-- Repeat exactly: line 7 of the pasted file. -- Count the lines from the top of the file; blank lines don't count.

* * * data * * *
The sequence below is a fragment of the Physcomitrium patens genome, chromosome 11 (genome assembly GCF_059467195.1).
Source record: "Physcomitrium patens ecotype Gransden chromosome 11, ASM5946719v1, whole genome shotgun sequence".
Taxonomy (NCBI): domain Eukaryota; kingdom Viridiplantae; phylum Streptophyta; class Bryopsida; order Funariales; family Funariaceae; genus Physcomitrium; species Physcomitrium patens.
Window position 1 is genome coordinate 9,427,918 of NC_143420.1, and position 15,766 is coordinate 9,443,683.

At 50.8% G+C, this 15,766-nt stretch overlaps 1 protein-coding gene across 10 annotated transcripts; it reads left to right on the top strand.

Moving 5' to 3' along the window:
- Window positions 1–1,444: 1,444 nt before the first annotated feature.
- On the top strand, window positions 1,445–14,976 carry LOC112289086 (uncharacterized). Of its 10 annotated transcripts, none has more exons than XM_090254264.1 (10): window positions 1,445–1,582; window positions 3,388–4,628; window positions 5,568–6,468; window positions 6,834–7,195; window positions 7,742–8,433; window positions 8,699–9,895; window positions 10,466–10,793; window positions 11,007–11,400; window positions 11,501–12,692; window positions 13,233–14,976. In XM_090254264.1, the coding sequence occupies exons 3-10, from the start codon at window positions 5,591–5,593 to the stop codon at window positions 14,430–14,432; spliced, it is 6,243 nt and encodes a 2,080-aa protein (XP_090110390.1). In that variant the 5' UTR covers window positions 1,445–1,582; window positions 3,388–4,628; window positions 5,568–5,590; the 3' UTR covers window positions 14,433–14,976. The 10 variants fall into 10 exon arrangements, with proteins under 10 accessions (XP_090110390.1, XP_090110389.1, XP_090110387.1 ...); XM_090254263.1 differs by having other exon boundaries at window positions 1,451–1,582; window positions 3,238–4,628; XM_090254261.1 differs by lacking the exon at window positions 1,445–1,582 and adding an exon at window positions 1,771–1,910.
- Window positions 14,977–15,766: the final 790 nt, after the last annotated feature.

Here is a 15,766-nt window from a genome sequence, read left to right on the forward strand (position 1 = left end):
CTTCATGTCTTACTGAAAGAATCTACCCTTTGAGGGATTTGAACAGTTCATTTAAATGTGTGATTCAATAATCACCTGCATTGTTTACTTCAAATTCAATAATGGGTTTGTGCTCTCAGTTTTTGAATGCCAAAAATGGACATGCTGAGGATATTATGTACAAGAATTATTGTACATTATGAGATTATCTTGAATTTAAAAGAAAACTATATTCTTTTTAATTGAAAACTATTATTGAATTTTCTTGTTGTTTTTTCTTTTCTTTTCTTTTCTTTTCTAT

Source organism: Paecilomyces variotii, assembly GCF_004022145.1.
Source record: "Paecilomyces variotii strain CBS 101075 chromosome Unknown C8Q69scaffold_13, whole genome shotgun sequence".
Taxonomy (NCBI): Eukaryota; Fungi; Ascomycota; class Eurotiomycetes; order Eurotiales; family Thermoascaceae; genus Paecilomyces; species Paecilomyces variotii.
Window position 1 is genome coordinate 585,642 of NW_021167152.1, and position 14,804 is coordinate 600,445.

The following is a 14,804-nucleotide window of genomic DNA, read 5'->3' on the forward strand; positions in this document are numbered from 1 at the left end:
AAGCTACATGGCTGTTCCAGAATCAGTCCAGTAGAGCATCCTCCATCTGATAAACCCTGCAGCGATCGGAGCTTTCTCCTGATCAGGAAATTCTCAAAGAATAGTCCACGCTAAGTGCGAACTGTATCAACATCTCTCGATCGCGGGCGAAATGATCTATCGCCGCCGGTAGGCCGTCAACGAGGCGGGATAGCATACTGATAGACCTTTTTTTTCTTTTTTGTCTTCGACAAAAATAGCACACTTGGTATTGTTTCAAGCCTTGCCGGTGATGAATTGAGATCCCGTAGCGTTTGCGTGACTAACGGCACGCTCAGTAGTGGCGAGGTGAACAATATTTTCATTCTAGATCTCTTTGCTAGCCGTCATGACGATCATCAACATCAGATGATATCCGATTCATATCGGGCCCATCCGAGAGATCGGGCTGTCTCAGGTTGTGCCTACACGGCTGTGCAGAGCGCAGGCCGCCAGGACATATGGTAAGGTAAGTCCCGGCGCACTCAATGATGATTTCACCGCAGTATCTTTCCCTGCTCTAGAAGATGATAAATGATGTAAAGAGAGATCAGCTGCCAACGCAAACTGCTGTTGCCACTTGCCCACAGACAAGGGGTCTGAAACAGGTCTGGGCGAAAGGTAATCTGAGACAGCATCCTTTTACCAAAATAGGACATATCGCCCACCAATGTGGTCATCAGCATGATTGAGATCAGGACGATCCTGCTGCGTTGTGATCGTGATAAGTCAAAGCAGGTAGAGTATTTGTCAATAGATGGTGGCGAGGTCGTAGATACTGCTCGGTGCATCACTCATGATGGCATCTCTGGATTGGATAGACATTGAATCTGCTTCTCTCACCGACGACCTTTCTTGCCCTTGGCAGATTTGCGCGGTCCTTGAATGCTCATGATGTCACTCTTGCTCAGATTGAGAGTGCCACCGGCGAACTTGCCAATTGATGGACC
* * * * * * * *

- Window positions 1–1,444: 1,444 nt before the first annotated feature.